evening. If what Marcus Lindes had hinted were true,
life had for him lasted too long; the sooner he could
rearrange his testament and leave this earth the better.

All the affection of his old heart fought against the
monstrous proposition that his adopted boy was actu-
ated in every move by the despicable motive of per-
sonal gain. And with his grief came also the convic-
tion that, if Carl was really such a wretch as this
would make 'him, it would not satisfy justice merely
to turn him out to earn his living ; he deserved strang-
ling 'where he sat !

For in that case he had robbed an old man of his
happiness, murdered the love given him so freely, des-
troyed as by fire a structure built to shelter and sustain
the closing years of a lonely life. Oh, it was unbear-

"You are not eating," said the bright young voice,
Carl's attention being attracted at last to the silent


"Iso, I'm not feeling just right this morning. I
think perhaps I'd better take a little journey. I
believe I need a change."

"All right," was the immediate reply. "We can
pack up in an hour or two, as we've done before.
Where do you think of going?"

"I don't know yet."

Carl looked at his benefactor more intently, struck
by something peculiar in his tone.

"You are pale," he said, anxiously, at the same time
rising from the table. "Let me call the doctor."

But Peter indicated a negative, saying it was noth-
ing and would soon pass away.

Carl was not satisfied, however. He went behind
his companion's chair, took the gray head between his
broad hands and smoothed the thin hair away from the

"This may make you feel better," he said gently.
"It does sometimes, you know."

The health of the youth seemed to enter rlie veins
of the other from between those broad palms. Witli
the touch Meyer found the lurking fears vanishing
and indignation taking their place. It was not Carl
now who deserved strangling. It was Marcus Lindes.

"I wish you would let me call the doctor," Carl
said, after a little while. "Your head is hot. He
might give you something to afford relief."

"No, no, I am much better." The old man roused
himself and smiled up into the anxious face. Putting
his trembling hands above his head he took the strong
young palms in them, pressing the fingers with ail his


strength. He was better indeed. He had regained
a great treasure he had feared was lost.

"I am much better," he repeated. "Go out now and
take your exercise. And please stop at Mr. Lindes'
rooms and say I would like to have him call here this

It required a little further persuasion to induce the
young man to obey the request to leave the house.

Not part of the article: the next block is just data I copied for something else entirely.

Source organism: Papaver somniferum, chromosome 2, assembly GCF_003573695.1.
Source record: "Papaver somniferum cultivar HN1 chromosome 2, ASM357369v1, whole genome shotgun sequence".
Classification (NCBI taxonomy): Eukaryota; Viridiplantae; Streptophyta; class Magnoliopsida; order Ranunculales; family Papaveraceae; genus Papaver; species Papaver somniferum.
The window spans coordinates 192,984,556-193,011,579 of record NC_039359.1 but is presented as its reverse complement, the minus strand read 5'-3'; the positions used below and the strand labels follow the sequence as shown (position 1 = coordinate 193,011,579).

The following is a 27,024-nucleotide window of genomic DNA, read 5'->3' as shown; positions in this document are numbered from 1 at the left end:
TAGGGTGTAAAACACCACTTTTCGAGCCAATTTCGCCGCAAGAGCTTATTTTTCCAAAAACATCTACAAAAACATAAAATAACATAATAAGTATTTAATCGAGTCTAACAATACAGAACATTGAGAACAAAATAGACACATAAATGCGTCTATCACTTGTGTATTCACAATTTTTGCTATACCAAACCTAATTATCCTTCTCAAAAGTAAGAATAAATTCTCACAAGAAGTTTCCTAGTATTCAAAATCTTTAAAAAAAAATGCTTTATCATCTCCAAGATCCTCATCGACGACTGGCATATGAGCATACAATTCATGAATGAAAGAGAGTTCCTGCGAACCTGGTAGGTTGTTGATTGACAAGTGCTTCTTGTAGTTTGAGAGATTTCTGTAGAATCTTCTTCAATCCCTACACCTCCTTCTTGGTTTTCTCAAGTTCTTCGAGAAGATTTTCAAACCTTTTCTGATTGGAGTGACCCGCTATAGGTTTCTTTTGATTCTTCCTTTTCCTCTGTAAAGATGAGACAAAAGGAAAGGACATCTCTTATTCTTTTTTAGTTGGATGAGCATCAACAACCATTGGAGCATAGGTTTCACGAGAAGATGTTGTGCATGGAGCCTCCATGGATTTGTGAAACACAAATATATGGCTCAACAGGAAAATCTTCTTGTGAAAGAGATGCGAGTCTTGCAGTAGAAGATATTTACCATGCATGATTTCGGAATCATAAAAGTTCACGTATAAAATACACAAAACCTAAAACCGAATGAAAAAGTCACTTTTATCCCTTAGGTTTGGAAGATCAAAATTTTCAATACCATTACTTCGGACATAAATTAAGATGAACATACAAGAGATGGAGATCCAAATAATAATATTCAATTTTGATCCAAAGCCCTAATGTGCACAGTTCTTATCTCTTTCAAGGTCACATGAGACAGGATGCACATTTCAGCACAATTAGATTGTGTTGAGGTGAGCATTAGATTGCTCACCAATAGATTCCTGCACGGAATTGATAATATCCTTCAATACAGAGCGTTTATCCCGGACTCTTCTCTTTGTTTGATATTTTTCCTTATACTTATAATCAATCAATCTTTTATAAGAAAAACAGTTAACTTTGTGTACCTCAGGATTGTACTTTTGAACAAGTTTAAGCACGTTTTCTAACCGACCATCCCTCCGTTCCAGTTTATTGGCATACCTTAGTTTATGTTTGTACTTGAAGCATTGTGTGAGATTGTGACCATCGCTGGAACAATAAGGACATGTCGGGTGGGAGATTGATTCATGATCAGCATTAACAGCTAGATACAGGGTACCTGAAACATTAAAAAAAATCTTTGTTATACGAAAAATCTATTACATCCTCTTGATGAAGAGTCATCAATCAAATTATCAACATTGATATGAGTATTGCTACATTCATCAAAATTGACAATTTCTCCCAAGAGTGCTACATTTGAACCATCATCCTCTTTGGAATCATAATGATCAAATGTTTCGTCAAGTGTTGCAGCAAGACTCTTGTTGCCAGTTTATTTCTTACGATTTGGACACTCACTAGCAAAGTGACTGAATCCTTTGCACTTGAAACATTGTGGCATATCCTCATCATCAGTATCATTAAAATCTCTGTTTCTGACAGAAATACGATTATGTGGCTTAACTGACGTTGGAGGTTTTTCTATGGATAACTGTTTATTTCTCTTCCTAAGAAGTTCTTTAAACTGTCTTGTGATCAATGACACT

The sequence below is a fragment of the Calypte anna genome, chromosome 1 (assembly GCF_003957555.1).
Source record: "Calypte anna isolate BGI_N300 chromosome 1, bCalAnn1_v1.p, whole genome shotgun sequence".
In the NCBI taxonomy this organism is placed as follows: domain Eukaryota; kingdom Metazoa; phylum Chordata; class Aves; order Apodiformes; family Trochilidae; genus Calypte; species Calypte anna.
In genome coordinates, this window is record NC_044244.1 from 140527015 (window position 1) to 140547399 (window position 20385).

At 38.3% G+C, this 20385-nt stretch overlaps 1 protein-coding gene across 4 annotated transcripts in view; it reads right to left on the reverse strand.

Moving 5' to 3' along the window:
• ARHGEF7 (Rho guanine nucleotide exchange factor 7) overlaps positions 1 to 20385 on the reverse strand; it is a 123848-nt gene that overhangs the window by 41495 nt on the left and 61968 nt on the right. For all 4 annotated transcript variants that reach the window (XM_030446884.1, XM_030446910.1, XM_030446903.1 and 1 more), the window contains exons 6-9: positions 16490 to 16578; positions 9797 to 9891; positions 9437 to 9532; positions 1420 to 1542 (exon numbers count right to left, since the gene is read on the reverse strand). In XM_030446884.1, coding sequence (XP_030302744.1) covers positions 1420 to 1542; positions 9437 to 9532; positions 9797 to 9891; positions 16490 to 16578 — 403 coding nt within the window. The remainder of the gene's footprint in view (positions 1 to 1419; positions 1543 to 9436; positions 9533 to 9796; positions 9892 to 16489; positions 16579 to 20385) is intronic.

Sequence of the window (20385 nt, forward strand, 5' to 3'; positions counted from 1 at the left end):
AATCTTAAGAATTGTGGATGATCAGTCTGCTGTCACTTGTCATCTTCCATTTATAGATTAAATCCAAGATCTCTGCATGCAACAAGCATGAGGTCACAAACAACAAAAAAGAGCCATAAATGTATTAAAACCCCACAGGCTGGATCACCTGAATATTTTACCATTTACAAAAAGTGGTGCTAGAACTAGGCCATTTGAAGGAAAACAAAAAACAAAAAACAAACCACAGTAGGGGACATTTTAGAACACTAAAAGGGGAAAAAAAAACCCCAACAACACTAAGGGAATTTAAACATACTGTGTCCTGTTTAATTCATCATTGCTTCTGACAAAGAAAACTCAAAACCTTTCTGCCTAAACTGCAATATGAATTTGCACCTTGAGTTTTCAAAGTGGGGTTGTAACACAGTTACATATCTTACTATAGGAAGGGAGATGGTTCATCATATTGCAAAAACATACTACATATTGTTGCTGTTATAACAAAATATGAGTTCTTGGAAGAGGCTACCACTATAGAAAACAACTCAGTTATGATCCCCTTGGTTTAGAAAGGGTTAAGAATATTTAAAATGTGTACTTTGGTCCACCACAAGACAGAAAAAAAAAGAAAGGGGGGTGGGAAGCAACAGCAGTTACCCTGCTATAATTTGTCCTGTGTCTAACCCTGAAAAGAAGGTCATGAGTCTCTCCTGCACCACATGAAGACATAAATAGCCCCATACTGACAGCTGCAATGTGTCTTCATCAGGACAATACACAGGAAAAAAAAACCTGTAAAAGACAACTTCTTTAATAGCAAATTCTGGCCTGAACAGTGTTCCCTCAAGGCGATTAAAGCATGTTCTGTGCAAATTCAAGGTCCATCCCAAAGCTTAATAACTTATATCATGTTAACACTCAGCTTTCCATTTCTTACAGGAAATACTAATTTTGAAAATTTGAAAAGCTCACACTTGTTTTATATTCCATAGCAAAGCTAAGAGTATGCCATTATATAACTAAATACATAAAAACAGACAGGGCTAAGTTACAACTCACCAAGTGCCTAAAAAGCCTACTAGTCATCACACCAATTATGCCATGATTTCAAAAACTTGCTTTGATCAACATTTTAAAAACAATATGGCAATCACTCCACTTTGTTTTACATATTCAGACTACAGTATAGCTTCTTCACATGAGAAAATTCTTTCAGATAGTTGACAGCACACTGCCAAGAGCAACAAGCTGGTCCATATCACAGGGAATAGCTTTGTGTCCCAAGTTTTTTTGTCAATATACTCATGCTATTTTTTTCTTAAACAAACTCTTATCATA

Before he was quite convinced Peter had to ring for
Matilda to bring him a fresh breakfast, which he at-
tacked with an appetite that was not simulated.

"I'm all right now. Ask Marcus to come as soon
as he can. I have some business to do with him."

The old gentleman was impatient for the moment
when he could throw the evil prophecy back in the
face of that bird of ill-omen. He could only wonder
as he devoured his chop and drank his coffee that he
had let it worry him for a moment.



MD now if the reader has no abjection (and who
was ever known to object to a trip of that kind?) we
will ask him (or her) to accompany us for a little
while to Honolulu, in Oahu, the capital of the group
of islands now commonly called the Hawaiian. The
beautiful town lay basking in the sun on an April
morning following the events narrated in the preceding
chapter. While all the plain that stretches from Dia-
mond Head to Pearl Harbor, and from the mountain
ranges to the sea was, as ever, clothed in luxuriant
tropical vegetation, the villas on King Street, half
hidden in bowers of gigantic palms, presented perhaps
the most perfect appearance. And on this famous
avenue no home had more attractiveness than that of
the far-famed Sugar King, Abel Van Steuben.

If we pass under the massive gateway and traverse
the thirty or forty yards between the sidewalk and the
house, we may ascend the stone steps and enter the
central hall of this mansion. If we inquire for its own-
er a courteous Chinese servant dressed in the costume
of his country will inform us that Mr. Van Steuben
has not yet left his breakfast table. If, however, we
avail ourselves of the privilege which is ours as novel-
ist and reader, we may penetrate with our vision the


walls that separate us from him. We shall find a man
of fifty years or so, rather large, with a face that be-
trays his Dutch origin ; a grizzled beard carefully trim-
med and an upper lip clean-shaved. We shall notice

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Online LibraryAlbert RossA sugar princess → online text (page 1 of 19)